SEI Finds UK Charity Sector Could Overpay for Investment Management

February 1, 2018

Significant Cost Savings Available Through Alternative Model

LONDON, Feb. 1, 2018 – SEI’s (NASDAQ:SEIC) Institutional Business in the U.K. announced today that a review of public data on fees in the charity sector has revealed that charitable foundations in the U.K. could be overpaying significantly for investment management fees when compared to other institutional investors. The analysis demonstrates that the charity sector could save between £250 million and £288 million overall by switching to a different investment management model, such as the OCIO approach commonly employed by global pension schemes and U.S. endowments.

When considering fees, SEI’s analysis applied a multi-faceted approach, which included evaluation of financial statements, analysis of the largest charity trusts’ fees, and the review of fees associated with the fund-of-funds structures commonly offered by wealth managers. The average fee paid in these cases is likely to be higher than fees for an equivalent strategic asset allocation in an OCIO model that combines advice and implementation. In addition to cost savings, charities could also benefit from the multi-sector experience boasted by the OCIO strategy. A move to this investment approach could also provide charities with the opportunity to benefit from timely asset allocation, manager selection and replacement decisions, professional advice and economies of scale.

Commenting on the research, Pradeep Kachhala, Director of Charities, SEI Institutional U.K., said:

“Demands on U.K. charities and their trustees are at an all-time high, and these demands are likely to grow as public spending continues to fall and the regulatory burden increases. It is concerning that the charity sector could be significantly overpaying for investment management services, and our analysis demonstrates that a renewed focus is needed. This notion supports one of the key tenets of the Charity Commission’s CC14, which recommends that trustees consider the costs of a manager or adviser. Trustee boards should consider alternative models that could ease their governance burden, as well as provide economies of scale that potentially reduce costs.”

About SEI’s Institutional Group

SEI’s Institutional Group is one of the first and largest global providers of outsourced investment management services. The company delivers integrated retirement, healthcare and nonprofit solutions to more than 480 clients in 13 countries. Our solutions are designed to help clients meet financial objectives, reduce business risk and fulfill their due diligence requirements through implemented strategies for the management of defined benefit plans, defined contribution plans, endowments, foundations and board-designated funds.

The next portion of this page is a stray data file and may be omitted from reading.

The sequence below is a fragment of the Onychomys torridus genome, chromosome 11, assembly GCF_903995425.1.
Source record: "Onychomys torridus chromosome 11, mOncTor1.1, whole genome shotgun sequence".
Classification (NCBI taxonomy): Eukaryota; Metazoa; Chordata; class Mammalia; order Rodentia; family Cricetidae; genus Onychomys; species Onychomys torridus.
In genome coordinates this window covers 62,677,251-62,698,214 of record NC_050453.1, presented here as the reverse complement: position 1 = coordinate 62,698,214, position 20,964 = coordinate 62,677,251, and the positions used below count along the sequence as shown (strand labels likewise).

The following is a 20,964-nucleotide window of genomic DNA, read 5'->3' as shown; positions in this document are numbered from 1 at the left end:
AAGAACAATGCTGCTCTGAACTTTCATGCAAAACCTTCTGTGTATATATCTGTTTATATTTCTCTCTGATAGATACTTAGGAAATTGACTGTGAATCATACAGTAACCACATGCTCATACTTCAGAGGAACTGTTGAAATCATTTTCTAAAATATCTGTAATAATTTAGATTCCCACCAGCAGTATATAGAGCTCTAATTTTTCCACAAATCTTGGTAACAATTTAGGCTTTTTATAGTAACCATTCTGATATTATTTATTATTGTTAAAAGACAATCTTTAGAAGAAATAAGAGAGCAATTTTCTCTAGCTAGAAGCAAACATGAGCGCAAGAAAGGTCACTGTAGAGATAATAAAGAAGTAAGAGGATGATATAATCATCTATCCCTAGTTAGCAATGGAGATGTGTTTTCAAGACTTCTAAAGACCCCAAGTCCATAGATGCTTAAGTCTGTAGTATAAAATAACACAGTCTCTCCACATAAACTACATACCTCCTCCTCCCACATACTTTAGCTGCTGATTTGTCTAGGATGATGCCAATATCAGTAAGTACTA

SEI’s OCIO for Charities Proposition

SEI advises on more than £20 billion for over 140 charitable endowments in the U.S. and globally. Its “Investment Management for Charities” proposition utilizes SEI’s significant scale and award-winning manager-of-managers approach to benefit from customized and cost-effective investment strategies based on, and integrated with, a charity’s specific return and liquidity requirements.

About SEI

Now in its 50th year of business, SEI (NASDAQ:SEIC) is a leading global provider of investment processing, investment management, and investment operations solutions that help corporations, financial institutions, financial advisors, and ultra-high-net-worth families create and manage wealth. As of December 31, 2017, through its subsidiaries and partnerships in which the company has a significant interest, SEI manages, advises or administers $861 billion in hedge, private equity, mutual fund and pooled or separately managed assets, including $337 billion in assets under management and $518 billion in client assets under administration.